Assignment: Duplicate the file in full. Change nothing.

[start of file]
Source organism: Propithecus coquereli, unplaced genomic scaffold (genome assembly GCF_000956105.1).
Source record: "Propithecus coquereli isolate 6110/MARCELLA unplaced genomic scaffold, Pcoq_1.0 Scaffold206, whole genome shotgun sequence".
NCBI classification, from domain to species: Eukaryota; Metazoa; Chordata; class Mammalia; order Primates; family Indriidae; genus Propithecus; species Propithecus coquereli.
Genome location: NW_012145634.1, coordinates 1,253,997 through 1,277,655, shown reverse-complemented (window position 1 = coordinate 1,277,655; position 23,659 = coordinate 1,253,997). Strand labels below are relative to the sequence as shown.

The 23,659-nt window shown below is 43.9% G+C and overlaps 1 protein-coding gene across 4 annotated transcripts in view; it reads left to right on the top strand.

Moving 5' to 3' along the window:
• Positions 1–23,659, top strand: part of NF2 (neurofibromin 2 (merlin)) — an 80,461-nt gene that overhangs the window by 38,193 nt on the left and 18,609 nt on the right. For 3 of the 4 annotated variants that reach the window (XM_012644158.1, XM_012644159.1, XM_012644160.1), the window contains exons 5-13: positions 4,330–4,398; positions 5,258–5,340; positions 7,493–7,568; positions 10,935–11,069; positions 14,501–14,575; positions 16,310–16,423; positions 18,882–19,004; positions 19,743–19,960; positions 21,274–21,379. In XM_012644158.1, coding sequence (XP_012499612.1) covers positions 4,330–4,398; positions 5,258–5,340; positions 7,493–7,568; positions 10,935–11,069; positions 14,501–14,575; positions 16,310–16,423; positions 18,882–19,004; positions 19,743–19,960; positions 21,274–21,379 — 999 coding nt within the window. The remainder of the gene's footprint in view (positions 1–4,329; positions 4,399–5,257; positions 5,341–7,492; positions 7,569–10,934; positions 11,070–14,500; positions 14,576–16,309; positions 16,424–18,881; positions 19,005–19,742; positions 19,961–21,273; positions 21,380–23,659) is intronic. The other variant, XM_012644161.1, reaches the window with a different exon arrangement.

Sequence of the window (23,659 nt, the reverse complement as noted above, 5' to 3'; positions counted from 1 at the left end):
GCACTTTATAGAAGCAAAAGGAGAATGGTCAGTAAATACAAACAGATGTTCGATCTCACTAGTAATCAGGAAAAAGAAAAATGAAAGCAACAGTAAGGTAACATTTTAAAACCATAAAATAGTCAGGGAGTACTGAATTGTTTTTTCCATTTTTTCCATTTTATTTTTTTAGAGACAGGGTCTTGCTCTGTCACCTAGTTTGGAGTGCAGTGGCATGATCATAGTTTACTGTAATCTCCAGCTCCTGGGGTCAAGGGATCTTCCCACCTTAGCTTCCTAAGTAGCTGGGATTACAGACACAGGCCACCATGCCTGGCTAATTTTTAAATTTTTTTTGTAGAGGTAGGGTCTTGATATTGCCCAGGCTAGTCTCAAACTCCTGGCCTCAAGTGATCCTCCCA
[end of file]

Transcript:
Source organism: Propithecus coquereli, unplaced genomic scaffold (genome assembly GCF_000956105.1).
Source record: "Propithecus coquereli isolate 6110/MARCELLA unplaced genomic scaffold, Pcoq_1.0 Scaffold206, whole genome shotgun sequence".
NCBI classification, from domain to species: Eukaryota; Metazoa; Chordata; class Mammalia; order Primates; family Indriidae; genus Propithecus; species Propithecus coquereli.
Genome location: NW_012145634.1, coordinates 1,253,997 through 1,277,655, shown reverse-complemented (window position 1 = coordinate 1,277,655; position 23,659 = coordinate 1,253,997). Strand labels below are relative to the sequence as shown.

The 23,659-nt window shown below is 43.9% G+C and overlaps 1 protein-coding gene across 4 annotated transcripts in view; it reads left to right on the top strand.

Moving 5' to 3' along the window:
• Positions 1–23,659, top strand: part of NF2 (neurofibromin 2 (merlin)) — an 80,461-nt gene that overhangs the window by 38,193 nt on the left and 18,609 nt on the right. For 3 of the 4 annotated variants that reach the window (XM_012644158.1, XM_012644159.1, XM_012644160.1), the window contains exons 5-13: positions 4,330–4,398; positions 5,258–5,340; positions 7,493–7,568; positions 10,935–11,069; positions 14,501–14,575; positions 16,310–16,423; positions 18,882–19,004; positions 19,743–19,960; positions 21,274–21,379. In XM_012644158.1, coding sequence (XP_012499612.1) covers positions 4,330–4,398; positions 5,258–5,340; positions 7,493–7,568; positions 10,935–11,069; positions 14,501–14,575; positions 16,310–16,423; positions 18,882–19,004; positions 19,743–19,960; positions 21,274–21,379 — 999 coding nt within the window. The remainder of the gene's footprint in view (positions 1–4,329; positions 4,399–5,257; positions 5,341–7,492; positions 7,569–10,934; positions 11,070–14,500; positions 14,576–16,309; positions 16,424–18,881; positions 19,005–19,742; positions 19,961–21,273; positions 21,380–23,659) is intronic. The other variant, XM_012644161.1, reaches the window with a different exon arrangement.

Sequence of the window (23,659 nt, the reverse complement as noted above, 5' to 3'; positions counted from 1 at the left end):
GCACTTTATAGAAGCAAAAGGAGAATGGTCAGTAAATACAAACAGATGTTCGATCTCACTAGTAATCAGGAAAAAGAAAAATGAAAGCAACAGTAAGGTAACATTTTAAAACCATAAAATAGTCAGGGAGTACTGAATTGTTTTTTCCATTTTTTCCATTTTATTTTTTTAGAGACAGGGTCTTGCTCTGTCACCTAGTTTGGAGTGCAGTGGCATGATCATAGTTTACTGTAATCTCCAGCTCCTGGGGTCAAGGGATCTTCCCACCTTAGCTTCCTAAGTAGCTGGGATTACAGACACAGGCCACCATGCCTGGCTAATTTTTAAATTTTTTTTGTAGAGGTAGGGTCTTGATATTGCCCAGGCTAGTCTCAAACTCCTGGCCTCAAGTGATCCTCCCA